2. Each teacher will bring a bucket of water and a scuttle of coal for the day’s session
  3. Make your pens carefully. You may whittle nibs to the individual taste of the pupils. 
  4. Men teachers may take one evening each week for courting purposes, or two evenings a week if they go to church regularly. 
  5. After ten hours in school, the teachers may spend the remaining time reading the Bible or other good books. 
  6. Women teachers who marry or engage in unseemly conduct will be dismissed. 
  7. Every teacher should lay aside from his pay a goodly sum of his earnings for his benefit during his declining years so that he will not become a burden on society. 
  8. Any teacher who smokes, uses liquor in any form, frequents pool or public halls, or gets shaved in a barber shop will give good reason to suspect his worth, intention, integrity and honesty.
  9. The teacher who performs his labor faithfully and without fault for five years will be given an increase of 25 cents per week in his pay, providing the Board of Education approves. 

See the list for yourself at the Webster Museum, where it’s posted just outside the museum’s classroom, which emulates how an actual one-room schoolhouse might have looked in the early 1900s.

The museum, located at 18 Lapham Park, is open Tuesdays, Thursdays and Saturdays from 2 to 4:30 p.m. Visit the website at for more historical tidbits about our town’s schools and teachers.

Missy Rosenberry
Webster Community Blogger

See my blog at:
Check out my Facebook page and follow me on Twitter and Instagram.

I Want Candy

Whilst on the subject of candy…here are a couple videos by Rescue & Restore showing the restoration (re-imagining might be a better word) of several old candy machines.

An 1871 Candy Drop Roller

A Northwestern Model 60 Vending Machine

Hooked on Ribbon Candy

Webster was hooked on Steve Papapanu’s ribbon candy. His chocolate Easter eggs, homemade ice cream, and taffy were popular items too.

From 1908 until 1973, the Papapanu family ran the popular Candy Kitchen in the village of Webster, serving sandwiches, plates, sundaes, and a diverse selection of handmade chocolates and candies.

Steve Papapanu came to the United States from Greece when he was 12 years old, and began running the Candy Kitchen following his military service during World War I. His daughter, Mary grew up in the apartment above the Candy Kitchen and eventually took ownership of the business with her husband Chris Pantas.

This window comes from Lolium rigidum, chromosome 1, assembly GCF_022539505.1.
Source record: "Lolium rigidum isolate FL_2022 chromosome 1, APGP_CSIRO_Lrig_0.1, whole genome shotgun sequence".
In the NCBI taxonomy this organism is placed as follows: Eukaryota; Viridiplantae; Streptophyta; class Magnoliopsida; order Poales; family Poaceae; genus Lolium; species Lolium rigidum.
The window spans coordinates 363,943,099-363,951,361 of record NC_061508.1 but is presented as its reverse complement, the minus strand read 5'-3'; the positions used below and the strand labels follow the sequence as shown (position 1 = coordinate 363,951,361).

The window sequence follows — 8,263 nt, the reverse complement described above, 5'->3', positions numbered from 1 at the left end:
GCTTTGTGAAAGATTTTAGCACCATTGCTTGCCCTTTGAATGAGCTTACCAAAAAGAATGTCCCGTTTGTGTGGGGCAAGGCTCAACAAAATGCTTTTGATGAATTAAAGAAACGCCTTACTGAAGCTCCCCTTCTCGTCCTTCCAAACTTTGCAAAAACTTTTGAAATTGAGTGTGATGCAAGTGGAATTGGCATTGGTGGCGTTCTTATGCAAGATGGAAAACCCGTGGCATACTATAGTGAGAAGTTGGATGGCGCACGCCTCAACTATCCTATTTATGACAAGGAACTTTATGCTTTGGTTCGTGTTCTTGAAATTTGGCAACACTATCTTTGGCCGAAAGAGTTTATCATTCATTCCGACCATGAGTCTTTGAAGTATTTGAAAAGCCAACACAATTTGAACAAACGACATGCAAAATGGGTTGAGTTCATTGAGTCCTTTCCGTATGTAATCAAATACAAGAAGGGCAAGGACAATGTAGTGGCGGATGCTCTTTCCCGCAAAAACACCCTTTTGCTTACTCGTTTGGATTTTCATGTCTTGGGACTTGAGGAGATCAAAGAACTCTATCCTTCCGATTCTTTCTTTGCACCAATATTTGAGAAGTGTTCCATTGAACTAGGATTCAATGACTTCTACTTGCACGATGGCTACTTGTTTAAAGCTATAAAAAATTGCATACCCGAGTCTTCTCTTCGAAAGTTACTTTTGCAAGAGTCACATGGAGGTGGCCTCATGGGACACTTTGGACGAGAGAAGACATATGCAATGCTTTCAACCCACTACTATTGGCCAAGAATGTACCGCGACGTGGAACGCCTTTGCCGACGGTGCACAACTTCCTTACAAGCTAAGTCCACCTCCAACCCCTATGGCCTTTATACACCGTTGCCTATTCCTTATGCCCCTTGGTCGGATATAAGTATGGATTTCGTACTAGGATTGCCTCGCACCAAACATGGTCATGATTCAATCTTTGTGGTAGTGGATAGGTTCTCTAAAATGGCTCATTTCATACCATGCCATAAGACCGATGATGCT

Following a devastating fire that closed the Candy Kitchen, the family continued to make specialty candy products from their home and sold them through Utz’s Bakery until about 1979.

Another Greek family with a long history in the candy business continues to make ribbon candy by hand. The Andrianos family runs Hercules Candies in Syracuse, NY and has a number of popular videos online demonstrating how small batch candy is made.

Mary Pantas from a 2019 “History and a Cup”, sharing stories of her family and the family candy business. Mary talks about her dad’s ribbon candy around the 27 minute mark.

The crew at Hercules Candy of Syracuse, NY, making a batch of Chocolate Filled Ribbon Candy.

The copper kettle used by the Papapanu family to make a variety of candies. (On display at the Webster Museum.)
A taffy hook used in the preparation of ribbon candy. (On display at the Webster Museum.)

Hercules Candies of Syracuse, NY:

The Original Candy Kitchen of Williamson, NY:

Romance, 14580

Passion and romance. Words you wouldn’t be surprised to see together in a sentence. The passion I speak of though is the passion to write!

Despite the naysayers, the rejection letters, and the slim compensation, there are some amongst us that simply can’t imagine their lives without the creative outlet of pen to paper, or fingertip to key.

Back in the 1970’s and 1980’s a group of successfully published authors met regularly at the Greece Public Library for mutual support and to share their latest chapters. Two of the group’s authors, Audrey Pike Johnson and Virginia Kester Smiley, were both Webster residents. Virginia lived on Webster Road not far from Mill Creek Run. She was an avid collector with many hobbies, who had close to 30 of her works published. Audrey was a widow who lived on Fuller Avenue in the village and had at least 6 published books. Both were passionate writers most of their lives, but it was as grandmothers they found their greatest professional success.

While their passion for writing drove them, the subjects they wrote about were driven more by pragmatism. Authors may dream of writing the “Great American Novel”, but practicality often leads them to more accessible markets like “genre” romance novels. Gothic romance and nurse romance were both popular genres at the time.

In recognition of Women’s History Month, we currently have a selection of books written by Webster women on display at the museum. When not on display, they can be found on the shelves of the museum library.

Virginia Kester Smiley: Good Reads
Audrey Pike Johnson: Good Reads


Just how did a 19th century French suitcase come to represent a unique category of words?

See our new page on portmanteaus!